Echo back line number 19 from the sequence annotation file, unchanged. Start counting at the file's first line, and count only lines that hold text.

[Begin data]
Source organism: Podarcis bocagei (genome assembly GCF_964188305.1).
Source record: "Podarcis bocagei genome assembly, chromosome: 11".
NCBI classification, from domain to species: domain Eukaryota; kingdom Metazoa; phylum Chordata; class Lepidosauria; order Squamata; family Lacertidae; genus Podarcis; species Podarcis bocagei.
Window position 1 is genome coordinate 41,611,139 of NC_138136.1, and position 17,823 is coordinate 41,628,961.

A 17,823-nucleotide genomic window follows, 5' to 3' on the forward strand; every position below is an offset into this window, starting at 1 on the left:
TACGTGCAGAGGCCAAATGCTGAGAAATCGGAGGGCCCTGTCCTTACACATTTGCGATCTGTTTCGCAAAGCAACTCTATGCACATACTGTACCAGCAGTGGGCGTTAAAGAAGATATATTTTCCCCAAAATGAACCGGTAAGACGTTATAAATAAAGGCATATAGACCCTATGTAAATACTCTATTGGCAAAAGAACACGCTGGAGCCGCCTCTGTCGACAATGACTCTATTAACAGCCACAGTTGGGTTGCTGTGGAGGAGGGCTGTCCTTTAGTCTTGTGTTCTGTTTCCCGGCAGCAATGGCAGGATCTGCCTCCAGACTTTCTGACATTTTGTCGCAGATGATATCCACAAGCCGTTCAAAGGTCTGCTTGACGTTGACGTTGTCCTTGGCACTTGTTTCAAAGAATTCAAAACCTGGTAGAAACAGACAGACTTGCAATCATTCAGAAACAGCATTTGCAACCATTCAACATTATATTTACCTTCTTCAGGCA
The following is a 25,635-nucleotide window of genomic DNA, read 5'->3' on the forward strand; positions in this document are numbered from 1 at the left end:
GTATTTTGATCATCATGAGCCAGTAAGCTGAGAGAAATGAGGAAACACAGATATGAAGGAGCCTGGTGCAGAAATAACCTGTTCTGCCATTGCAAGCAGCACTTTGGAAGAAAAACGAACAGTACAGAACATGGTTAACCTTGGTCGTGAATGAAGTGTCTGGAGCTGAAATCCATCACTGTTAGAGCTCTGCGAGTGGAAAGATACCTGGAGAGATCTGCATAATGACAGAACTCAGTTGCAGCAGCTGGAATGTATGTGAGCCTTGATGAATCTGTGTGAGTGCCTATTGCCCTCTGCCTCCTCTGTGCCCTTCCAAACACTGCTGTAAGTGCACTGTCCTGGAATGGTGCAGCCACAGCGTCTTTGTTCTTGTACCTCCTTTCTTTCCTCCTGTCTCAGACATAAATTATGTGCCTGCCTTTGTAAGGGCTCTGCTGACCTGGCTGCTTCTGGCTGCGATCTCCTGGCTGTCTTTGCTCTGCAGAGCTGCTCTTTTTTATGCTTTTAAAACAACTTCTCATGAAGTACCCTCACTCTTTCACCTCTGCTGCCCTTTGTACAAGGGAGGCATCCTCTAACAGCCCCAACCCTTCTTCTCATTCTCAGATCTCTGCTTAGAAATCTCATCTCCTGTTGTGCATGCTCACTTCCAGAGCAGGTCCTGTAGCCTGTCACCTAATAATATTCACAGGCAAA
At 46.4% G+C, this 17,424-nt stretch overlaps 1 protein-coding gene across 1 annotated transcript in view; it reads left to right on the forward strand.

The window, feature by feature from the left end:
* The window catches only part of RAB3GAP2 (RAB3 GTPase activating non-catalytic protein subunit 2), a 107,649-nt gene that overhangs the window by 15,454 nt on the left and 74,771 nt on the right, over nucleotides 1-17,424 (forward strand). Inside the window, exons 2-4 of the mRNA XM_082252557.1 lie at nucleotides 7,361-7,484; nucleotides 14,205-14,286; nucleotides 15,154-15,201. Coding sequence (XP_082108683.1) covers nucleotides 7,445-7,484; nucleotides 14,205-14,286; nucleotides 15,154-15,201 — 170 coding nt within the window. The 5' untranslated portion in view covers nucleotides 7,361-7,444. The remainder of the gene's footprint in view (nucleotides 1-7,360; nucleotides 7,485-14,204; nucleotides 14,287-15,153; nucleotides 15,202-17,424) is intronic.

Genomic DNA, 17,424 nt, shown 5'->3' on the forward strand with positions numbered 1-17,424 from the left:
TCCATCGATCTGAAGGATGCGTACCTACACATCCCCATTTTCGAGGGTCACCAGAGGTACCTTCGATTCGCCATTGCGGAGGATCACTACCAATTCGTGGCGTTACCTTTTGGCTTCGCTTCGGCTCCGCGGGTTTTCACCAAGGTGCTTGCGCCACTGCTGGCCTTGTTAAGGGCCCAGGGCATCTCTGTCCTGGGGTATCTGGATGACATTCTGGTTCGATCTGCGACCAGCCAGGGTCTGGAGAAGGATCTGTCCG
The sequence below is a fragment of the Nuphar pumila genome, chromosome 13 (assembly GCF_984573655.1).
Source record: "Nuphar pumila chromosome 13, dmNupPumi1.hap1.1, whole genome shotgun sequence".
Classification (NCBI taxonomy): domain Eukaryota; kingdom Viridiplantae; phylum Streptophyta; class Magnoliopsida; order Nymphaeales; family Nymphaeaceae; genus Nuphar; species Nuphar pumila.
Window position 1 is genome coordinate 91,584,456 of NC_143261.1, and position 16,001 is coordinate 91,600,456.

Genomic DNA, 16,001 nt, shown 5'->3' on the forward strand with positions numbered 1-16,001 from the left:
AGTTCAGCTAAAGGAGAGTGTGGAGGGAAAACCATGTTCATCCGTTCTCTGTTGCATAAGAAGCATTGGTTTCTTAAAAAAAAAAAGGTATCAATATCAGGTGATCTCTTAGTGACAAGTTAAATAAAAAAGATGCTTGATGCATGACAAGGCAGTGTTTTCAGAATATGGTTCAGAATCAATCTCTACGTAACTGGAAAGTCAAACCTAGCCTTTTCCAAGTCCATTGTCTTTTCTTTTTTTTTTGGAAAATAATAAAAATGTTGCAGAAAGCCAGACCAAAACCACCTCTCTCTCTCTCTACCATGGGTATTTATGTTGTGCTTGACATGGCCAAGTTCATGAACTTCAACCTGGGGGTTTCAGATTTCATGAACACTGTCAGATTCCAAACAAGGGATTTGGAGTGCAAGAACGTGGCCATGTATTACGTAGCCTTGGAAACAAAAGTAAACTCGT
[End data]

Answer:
AGTTCAGCTAAAGGAGAGTGTGGAGGGAAAACCATGTTCATCCGTTCTCTGTTGCATAAGAAGCATTGGTTTCTTAAAAAAAAAAAGGTATCAATATCAGGTGATCTCTTAGTGACAAGTTAAATAAAAAAGATGCTTGATGCATGACAAGGCAGTGTTTTCAGAATATGGTTCAGAATCAATCTCTACGTAACTGGAAAGTCAAACCTAGCCTTTTCCAAGTCCATTGTCTTTTCTTTTTTTTTTGGAAAATAATAAAAATGTTGCAGAAAGCCAGACCAAAACCACCTCTCTCTCTCTCTACCATGGGTATTTATGTTGTGCTTGACATGGCCAAGTTCATGAACTTCAACCTGGGGGTTTCAGATTTCATGAACACTGTCAGATTCCAAACAAGGGATTTGGAGTGCAAGAACGTGGCCATGTATTACGTAGCCTTGGAAACAAAAGTAAACTCGT